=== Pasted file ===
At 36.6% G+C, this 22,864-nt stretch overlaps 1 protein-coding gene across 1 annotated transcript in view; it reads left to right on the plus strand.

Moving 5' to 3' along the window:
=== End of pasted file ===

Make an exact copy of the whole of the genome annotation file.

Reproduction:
At 36.6% G+C, this 22,864-nt stretch overlaps 1 protein-coding gene across 1 annotated transcript in view; it reads left to right on the plus strand.

Moving 5' to 3' along the window: